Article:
The Sociological Turn: Bringing the Domestic Analogy Back In
In an exemplary article, Buzan and Albert (2010), two leading scholars of International Relations (IR), employ insights from sociology in order to present their new theory of differentiation. However, they fail to properly theorize the domestic-international analogy in their new theory. In contrast, this essay argues that the supposed dichotomy between the two realms, the domestic and the international, can be collapsed into a synthesis. Essentially, two analytical steps are taken. First, the norms that are to be transposed from the domestic to the international plane are not fixed but reflect a spectrum instead. The second move is to recognize that the first step critically depends on the international political context. If the latter is, as is argued here, strongly influenced by rising powers that have fervently disagreed with Western notions of global governance and thereby, of world society, functional differentiation, advocated by the above authors as the predominant paradigm in todayâ€™s international politics, does not seem convincing.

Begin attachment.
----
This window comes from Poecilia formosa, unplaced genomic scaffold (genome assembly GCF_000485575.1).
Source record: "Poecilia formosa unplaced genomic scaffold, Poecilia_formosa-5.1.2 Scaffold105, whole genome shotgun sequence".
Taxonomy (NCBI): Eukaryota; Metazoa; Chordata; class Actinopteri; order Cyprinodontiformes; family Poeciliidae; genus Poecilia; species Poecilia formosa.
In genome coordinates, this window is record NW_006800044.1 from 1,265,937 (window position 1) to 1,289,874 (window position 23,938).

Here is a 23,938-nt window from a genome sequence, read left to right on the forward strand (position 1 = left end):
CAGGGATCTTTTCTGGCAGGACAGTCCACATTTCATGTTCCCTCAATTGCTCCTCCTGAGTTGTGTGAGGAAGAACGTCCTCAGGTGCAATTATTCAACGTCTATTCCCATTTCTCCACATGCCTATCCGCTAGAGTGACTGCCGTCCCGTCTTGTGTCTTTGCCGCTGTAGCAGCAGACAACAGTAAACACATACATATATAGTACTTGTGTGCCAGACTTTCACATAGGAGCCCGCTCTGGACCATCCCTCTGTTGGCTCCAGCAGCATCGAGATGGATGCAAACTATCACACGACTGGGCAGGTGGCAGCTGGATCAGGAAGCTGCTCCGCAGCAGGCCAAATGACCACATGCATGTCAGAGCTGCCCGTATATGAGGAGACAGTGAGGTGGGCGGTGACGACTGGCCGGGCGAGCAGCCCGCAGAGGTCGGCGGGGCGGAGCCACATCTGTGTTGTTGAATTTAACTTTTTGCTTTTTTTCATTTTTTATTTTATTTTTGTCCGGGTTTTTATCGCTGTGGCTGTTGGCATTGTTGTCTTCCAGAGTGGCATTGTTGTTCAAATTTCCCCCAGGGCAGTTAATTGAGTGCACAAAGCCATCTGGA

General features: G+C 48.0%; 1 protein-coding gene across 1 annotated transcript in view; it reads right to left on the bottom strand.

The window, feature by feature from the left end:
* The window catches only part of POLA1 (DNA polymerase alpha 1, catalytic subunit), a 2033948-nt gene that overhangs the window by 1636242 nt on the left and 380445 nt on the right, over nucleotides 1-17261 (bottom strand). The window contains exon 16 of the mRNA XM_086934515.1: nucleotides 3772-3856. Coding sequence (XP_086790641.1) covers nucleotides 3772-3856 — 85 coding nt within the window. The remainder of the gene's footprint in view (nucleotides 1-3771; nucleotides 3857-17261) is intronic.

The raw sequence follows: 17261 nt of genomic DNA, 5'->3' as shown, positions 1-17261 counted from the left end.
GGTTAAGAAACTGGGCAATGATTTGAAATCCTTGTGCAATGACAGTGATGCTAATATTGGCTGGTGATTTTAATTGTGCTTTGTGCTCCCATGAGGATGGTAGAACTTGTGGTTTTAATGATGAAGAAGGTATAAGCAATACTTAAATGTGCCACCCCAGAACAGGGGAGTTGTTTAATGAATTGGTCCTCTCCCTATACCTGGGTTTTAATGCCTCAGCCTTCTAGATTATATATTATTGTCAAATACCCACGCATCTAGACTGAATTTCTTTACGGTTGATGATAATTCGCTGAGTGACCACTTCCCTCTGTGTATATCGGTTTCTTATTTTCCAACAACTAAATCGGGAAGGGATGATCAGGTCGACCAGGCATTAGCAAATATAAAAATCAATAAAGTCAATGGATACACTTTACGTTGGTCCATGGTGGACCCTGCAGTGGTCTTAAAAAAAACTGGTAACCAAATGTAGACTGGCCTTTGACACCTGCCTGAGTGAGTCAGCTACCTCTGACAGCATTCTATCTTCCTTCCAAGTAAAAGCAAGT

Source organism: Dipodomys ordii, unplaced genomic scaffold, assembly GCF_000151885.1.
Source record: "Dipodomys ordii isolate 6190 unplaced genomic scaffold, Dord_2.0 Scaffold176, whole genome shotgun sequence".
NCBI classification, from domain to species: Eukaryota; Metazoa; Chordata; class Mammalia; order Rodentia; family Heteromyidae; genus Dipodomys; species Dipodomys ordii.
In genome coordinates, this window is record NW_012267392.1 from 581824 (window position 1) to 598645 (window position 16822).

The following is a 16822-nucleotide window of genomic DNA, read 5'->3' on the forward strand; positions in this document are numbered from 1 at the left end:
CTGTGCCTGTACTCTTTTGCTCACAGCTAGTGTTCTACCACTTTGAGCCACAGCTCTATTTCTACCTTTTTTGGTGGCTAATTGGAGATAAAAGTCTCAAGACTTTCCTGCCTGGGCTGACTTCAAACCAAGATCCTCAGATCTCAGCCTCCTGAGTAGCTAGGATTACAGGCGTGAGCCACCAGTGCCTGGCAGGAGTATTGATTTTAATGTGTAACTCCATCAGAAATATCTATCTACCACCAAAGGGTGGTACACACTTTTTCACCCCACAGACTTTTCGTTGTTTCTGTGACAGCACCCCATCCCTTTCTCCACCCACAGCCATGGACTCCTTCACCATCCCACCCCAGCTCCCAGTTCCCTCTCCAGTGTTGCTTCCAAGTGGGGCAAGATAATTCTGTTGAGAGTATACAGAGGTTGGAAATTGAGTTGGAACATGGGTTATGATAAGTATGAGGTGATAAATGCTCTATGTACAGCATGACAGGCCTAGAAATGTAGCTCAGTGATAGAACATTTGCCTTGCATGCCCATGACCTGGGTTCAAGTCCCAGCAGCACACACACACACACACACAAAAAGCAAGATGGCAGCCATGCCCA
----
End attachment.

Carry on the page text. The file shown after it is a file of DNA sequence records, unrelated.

Volume (Year): 48 (2011)
Issue (Month): 2 (April)
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